Sunday, December 2, 2007

On the value of US coins

Some say that money is only worth the paper it's printed on.  It's not my place to agree or disagree with that, but given that the paper is not worth all that much, I was wondering how much US coins are worth.  For my analysis, I looked only on coins from one cent to a quarter, ignoring the discontinued half dollar and the new dollar coins, as they rarely if ever find their way into my pocket.  For value, I referenced the metal spot prices (in dollars) at the London Metal Exchange.

A few words about the materials the coins are produced from.  Until 1981 (and partially 1982), 1 cent coins were produced from copper.  Since then, they were switched to zinc, whose value is negligible in our calculation.  Dimes and quarters were made of silver and heavier than today until 1964.  Since then they consist of copper core and copper/zinc plating.  If you were prepared to break the law and saw a quarter in half, you'd see that its inside color is very much like the one of a new cent.  Five cent coins have always been manufactured from a copper/zinc alloy.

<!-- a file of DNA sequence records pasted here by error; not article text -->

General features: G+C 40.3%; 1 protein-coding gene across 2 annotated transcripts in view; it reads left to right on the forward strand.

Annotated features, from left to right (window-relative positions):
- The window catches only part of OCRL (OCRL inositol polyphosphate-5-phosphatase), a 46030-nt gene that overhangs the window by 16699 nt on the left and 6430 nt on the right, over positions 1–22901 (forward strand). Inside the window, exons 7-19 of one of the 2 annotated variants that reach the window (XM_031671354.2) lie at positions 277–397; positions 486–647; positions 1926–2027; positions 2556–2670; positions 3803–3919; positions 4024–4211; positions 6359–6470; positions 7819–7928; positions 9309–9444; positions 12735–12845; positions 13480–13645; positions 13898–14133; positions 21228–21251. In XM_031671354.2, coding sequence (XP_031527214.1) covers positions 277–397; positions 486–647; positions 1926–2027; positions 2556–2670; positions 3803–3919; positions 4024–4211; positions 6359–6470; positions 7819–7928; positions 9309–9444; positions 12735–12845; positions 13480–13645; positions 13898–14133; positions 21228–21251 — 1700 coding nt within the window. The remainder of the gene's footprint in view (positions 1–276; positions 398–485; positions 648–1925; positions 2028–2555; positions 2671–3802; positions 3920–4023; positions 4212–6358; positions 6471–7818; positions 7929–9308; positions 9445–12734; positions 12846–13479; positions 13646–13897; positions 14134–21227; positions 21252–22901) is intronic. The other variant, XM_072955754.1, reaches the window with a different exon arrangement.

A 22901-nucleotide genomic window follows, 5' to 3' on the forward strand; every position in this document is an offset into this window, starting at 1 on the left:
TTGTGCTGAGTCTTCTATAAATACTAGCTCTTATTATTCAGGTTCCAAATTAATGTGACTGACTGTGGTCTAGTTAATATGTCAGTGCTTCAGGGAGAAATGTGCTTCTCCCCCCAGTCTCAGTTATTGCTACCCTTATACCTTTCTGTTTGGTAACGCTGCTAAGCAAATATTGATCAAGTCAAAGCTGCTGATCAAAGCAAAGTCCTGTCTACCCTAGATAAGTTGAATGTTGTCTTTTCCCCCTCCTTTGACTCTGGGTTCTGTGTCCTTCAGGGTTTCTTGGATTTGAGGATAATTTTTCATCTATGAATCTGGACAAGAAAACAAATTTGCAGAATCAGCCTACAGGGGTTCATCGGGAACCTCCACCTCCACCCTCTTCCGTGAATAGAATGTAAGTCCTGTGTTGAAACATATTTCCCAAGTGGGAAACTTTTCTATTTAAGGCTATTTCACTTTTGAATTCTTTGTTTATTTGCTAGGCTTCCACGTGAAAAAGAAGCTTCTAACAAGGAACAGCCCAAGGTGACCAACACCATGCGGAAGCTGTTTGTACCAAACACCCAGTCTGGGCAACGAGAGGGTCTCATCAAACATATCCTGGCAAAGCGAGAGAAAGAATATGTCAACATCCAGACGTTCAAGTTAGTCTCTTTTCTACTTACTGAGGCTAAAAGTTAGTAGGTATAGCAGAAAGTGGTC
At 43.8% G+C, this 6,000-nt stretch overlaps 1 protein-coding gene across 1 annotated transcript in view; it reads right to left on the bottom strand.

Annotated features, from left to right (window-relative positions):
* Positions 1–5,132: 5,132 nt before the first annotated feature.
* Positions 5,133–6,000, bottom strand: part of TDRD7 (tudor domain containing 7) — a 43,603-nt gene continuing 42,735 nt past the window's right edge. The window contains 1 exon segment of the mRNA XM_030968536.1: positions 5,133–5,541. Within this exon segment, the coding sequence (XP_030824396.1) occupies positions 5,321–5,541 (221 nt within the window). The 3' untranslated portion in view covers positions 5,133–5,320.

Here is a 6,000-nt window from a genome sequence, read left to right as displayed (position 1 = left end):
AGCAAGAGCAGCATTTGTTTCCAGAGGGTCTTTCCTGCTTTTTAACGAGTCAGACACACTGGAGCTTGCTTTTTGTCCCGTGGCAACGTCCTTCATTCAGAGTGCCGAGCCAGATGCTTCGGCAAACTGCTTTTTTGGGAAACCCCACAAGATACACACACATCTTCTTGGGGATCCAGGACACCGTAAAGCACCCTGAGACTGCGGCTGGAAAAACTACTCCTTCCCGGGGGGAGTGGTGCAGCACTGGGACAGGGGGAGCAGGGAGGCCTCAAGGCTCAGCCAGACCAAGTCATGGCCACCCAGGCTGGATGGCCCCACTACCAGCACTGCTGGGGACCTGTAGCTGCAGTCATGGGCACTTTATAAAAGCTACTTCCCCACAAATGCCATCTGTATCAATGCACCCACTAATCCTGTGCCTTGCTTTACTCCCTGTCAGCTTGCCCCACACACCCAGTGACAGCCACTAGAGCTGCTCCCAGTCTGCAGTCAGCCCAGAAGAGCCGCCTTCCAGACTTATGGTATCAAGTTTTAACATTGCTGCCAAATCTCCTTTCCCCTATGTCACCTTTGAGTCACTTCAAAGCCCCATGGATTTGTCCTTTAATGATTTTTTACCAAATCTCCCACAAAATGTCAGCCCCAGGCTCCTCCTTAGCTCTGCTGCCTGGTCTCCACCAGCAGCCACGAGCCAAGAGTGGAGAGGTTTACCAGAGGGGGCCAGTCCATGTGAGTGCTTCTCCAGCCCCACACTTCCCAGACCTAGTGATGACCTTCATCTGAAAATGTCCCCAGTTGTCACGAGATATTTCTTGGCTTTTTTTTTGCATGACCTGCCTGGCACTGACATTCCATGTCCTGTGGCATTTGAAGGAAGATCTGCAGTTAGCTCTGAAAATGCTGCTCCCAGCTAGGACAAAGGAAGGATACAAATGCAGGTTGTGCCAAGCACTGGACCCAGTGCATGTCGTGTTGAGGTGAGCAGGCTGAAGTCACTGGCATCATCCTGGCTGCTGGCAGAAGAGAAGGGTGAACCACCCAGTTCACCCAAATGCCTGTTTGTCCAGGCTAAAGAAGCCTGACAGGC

Using the unscientific method of counting the coins in my pocket (actually, in my coin jar with well over 1000 coins and thus with sample results having a relatively low margin of error), I found that for each $100 worth of coins you'd have 1080 coins.  441 of them will be one cent coins, 139 five cents, 241 dimes and 258 quarters.  That, assuming, that you're like me and don't spend any of your coins in wending machines or laundromats.  On their face value, they may be worth $100, but their real (metal) value is only about $17.40.  The follwing chart shows this distribution.

You may notice that copper cents are suddenly woth more than before, but the value of other coins took a dive.  Based on my count, about one in ten one cent coins you'd get is still copper, and currently the value of copper is about 2.16 cents, more than double the coins face value.  In other coins, the copper content amount for less, compared to face value.  The following table shows the relative value of the coins.

So what to conclude from this?  Not much.  Currently, we have laws against defacing currency, which will prevent you from melting the one cent coins and making some money.  Not only it would be illegal, but also would require enormous amount of coins to make it worthwhile.  Still, if the price of the US dollar keeps falling, one day the coins may be worth much more.  Until then, though, I'll keep looking for the silver dimes and quarters that occassionally happen - they are worth roughly ten times their face value right now.


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